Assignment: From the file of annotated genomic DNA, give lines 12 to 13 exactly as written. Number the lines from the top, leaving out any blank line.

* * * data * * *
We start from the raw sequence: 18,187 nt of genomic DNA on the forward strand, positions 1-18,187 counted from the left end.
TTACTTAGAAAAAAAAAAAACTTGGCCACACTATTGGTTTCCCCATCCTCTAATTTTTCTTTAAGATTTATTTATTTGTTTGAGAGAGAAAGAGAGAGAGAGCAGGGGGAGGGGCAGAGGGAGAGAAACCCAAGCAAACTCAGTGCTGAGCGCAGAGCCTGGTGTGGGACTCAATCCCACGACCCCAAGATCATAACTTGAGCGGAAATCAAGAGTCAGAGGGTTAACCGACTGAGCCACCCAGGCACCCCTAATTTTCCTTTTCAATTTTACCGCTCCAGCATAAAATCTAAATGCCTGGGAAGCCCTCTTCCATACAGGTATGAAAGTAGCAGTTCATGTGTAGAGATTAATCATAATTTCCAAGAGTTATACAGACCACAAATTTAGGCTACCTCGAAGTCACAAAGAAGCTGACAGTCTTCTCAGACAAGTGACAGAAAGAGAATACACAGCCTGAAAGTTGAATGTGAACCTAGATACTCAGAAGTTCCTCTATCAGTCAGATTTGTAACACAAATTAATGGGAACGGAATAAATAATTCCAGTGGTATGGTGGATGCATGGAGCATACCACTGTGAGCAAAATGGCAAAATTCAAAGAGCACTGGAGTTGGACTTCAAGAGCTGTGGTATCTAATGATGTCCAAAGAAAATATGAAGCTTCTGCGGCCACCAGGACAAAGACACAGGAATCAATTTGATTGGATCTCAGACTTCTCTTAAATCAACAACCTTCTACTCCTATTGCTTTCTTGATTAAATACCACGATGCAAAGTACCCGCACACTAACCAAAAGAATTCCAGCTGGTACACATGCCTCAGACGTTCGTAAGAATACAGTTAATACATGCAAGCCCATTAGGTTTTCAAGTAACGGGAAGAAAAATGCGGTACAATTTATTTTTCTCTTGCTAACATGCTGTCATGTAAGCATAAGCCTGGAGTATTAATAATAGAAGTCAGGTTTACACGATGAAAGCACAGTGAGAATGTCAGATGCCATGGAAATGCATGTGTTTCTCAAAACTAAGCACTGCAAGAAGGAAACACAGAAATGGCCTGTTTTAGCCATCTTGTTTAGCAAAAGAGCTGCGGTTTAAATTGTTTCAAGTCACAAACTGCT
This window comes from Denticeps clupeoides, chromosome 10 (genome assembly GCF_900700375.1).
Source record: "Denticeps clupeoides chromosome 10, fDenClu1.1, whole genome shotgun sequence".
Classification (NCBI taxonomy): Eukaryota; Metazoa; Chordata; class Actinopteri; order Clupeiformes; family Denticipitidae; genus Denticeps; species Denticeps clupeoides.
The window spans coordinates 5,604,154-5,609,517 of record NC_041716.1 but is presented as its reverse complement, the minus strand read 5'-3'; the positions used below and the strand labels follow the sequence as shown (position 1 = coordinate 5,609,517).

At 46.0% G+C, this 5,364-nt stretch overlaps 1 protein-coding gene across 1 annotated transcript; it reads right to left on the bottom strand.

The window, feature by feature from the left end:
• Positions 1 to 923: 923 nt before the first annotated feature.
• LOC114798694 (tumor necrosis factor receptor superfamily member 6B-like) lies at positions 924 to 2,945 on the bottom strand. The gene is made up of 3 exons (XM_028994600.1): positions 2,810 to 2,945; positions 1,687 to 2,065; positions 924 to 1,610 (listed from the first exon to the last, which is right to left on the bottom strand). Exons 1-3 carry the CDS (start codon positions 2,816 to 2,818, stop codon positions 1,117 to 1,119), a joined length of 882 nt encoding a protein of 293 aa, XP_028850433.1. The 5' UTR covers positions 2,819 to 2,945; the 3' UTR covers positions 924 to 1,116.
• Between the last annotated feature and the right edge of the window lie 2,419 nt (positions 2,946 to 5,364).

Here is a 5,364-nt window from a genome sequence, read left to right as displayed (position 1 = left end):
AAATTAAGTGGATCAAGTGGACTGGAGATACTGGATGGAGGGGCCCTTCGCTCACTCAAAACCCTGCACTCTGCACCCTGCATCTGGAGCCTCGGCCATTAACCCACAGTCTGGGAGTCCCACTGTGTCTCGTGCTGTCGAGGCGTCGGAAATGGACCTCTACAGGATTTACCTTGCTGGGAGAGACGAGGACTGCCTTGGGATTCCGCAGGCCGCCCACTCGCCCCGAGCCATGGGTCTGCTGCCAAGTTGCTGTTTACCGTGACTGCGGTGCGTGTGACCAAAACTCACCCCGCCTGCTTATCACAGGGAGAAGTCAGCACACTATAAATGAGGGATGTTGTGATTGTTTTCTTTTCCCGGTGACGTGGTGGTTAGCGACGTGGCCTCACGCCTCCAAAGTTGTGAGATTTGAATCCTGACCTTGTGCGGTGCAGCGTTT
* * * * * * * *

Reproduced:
Here is a 5,364-nt window from a genome sequence, read left to right as displayed (position 1 = left end):
AAATTAAGTGGATCAAGTGGACTGGAGATACTGGATGGAGGGGCCCTTCGCTCACTCAAAACCCTGCACTCTGCACCCTGCATCTGGAGCCTCGGCCATTAACCCACAGTCTGGGAGTCCCACTGTGTCTCGTGCTGTCGAGGCGTCGGAAATGGACCTCTACAGGATTTACCTTGCTGGGAGAGACGAGGACTGCCTTGGGATTCCGCAGGCCGCCCACTCGCCCCGAGCCATGGGTCTGCTGCCAAGTTGCTGTTTACCGTGACTGCGGTGCGTGTGACCAAAACTCACCCCGCCTGCTTATCACAGGGAGAAGTCAGCACACTATAAATGAGGGATGTTGTGATTGTTTTCTTTTCCCGGTGACGTGGTGGTTAGCGACGTGGCCTCACGCCTCCAAAGTTGTGAGATTTGAATCCTGACCTTGTGCGGTGCAGCGTTT